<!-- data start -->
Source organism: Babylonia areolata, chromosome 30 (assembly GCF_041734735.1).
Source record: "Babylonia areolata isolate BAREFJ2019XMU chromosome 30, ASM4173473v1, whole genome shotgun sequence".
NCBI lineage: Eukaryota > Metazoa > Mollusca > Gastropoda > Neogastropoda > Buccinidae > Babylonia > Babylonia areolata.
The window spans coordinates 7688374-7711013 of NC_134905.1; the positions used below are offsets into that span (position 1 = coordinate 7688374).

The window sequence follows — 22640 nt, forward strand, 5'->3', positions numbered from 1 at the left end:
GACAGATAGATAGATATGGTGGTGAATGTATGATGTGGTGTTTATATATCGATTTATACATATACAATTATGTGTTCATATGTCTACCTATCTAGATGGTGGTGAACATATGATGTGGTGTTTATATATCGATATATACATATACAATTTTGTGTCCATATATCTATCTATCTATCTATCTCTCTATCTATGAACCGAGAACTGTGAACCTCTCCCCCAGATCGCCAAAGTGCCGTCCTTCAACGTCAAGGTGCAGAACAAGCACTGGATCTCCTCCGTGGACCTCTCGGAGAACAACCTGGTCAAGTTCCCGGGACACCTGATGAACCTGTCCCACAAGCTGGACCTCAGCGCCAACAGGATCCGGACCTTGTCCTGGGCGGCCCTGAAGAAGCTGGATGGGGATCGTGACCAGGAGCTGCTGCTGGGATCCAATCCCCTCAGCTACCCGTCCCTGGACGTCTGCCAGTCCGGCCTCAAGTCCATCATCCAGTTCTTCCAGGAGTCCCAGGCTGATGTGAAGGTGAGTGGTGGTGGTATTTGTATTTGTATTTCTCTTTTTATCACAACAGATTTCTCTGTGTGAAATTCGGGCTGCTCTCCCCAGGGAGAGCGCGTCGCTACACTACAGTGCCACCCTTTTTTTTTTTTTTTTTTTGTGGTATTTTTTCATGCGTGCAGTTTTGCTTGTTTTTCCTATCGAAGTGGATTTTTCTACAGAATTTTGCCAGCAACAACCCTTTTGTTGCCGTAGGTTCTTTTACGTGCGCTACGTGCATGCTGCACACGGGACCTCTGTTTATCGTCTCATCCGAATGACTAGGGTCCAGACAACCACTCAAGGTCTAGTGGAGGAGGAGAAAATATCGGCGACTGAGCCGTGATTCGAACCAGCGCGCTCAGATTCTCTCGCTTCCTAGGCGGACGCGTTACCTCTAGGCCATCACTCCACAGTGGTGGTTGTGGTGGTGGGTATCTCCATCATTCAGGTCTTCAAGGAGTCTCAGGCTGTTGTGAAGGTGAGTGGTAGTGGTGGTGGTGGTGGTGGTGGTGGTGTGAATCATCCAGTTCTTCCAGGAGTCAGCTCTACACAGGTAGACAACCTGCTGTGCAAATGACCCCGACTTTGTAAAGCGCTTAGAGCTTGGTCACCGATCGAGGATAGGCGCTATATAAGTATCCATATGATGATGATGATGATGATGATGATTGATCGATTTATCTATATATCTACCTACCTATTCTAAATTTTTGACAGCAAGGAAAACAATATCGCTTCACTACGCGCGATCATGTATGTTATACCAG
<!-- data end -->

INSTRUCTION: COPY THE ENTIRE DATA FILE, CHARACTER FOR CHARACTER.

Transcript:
Source organism: Babylonia areolata, chromosome 30 (assembly GCF_041734735.1).
Source record: "Babylonia areolata isolate BAREFJ2019XMU chromosome 30, ASM4173473v1, whole genome shotgun sequence".
NCBI lineage: Eukaryota > Metazoa > Mollusca > Gastropoda > Neogastropoda > Buccinidae > Babylonia > Babylonia areolata.
The window spans coordinates 7688374-7711013 of NC_134905.1; the positions used below are offsets into that span (position 1 = coordinate 7688374).

The window sequence follows — 22640 nt, forward strand, 5'->3', positions numbered from 1 at the left end:
GACAGATAGATAGATATGGTGGTGAATGTATGATGTGGTGTTTATATATCGATTTATACATATACAATTATGTGTTCATATGTCTACCTATCTAGATGGTGGTGAACATATGATGTGGTGTTTATATATCGATATATACATATACAATTTTGTGTCCATATATCTATCTATCTATCTATCTCTCTATCTATGAACCGAGAACTGTGAACCTCTCCCCCAGATCGCCAAAGTGCCGTCCTTCAACGTCAAGGTGCAGAACAAGCACTGGATCTCCTCCGTGGACCTCTCGGAGAACAACCTGGTCAAGTTCCCGGGACACCTGATGAACCTGTCCCACAAGCTGGACCTCAGCGCCAACAGGATCCGGACCTTGTCCTGGGCGGCCCTGAAGAAGCTGGATGGGGATCGTGACCAGGAGCTGCTGCTGGGATCCAATCCCCTCAGCTACCCGTCCCTGGACGTCTGCCAGTCCGGCCTCAAGTCCATCATCCAGTTCTTCCAGGAGTCCCAGGCTGATGTGAAGGTGAGTGGTGGTGGTATTTGTATTTGTATTTCTCTTTTTATCACAACAGATTTCTCTGTGTGAAATTCGGGCTGCTCTCCCCAGGGAGAGCGCGTCGCTACACTACAGTGCCACCCTTTTTTTTTTTTTTTTTTTGTGGTATTTTTTCATGCGTGCAGTTTTGCTTGTTTTTCCTATCGAAGTGGATTTTTCTACAGAATTTTGCCAGCAACAACCCTTTTGTTGCCGTAGGTTCTTTTACGTGCGCTACGTGCATGCTGCACACGGGACCTCTGTTTATCGTCTCATCCGAATGACTAGGGTCCAGACAACCACTCAAGGTCTAGTGGAGGAGGAGAAAATATCGGCGACTGAGCCGTGATTCGAACCAGCGCGCTCAGATTCTCTCGCTTCCTAGGCGGACGCGTTACCTCTAGGCCATCACTCCACAGTGGTGGTTGTGGTGGTGGGTATCTCCATCATTCAGGTCTTCAAGGAGTCTCAGGCTGTTGTGAAGGTGAGTGGTAGTGGTGGTGGTGGTGGTGGTGGTGGTGTGAATCATCCAGTTCTTCCAGGAGTCAGCTCTACACAGGTAGACAACCTGCTGTGCAAATGACCCCGACTTTGTAAAGCGCTTAGAGCTTGGTCACCGATCGAGGATAGGCGCTATATAAGTATCCATATGATGATGATGATGATGATGATGATTGATCGATTTATCTATATATCTACCTACCTATTCTAAATTTTTGACAGCAAGGAAAACAATATCGCTTCACTACGCGCGATCATGTATGTTATACCAG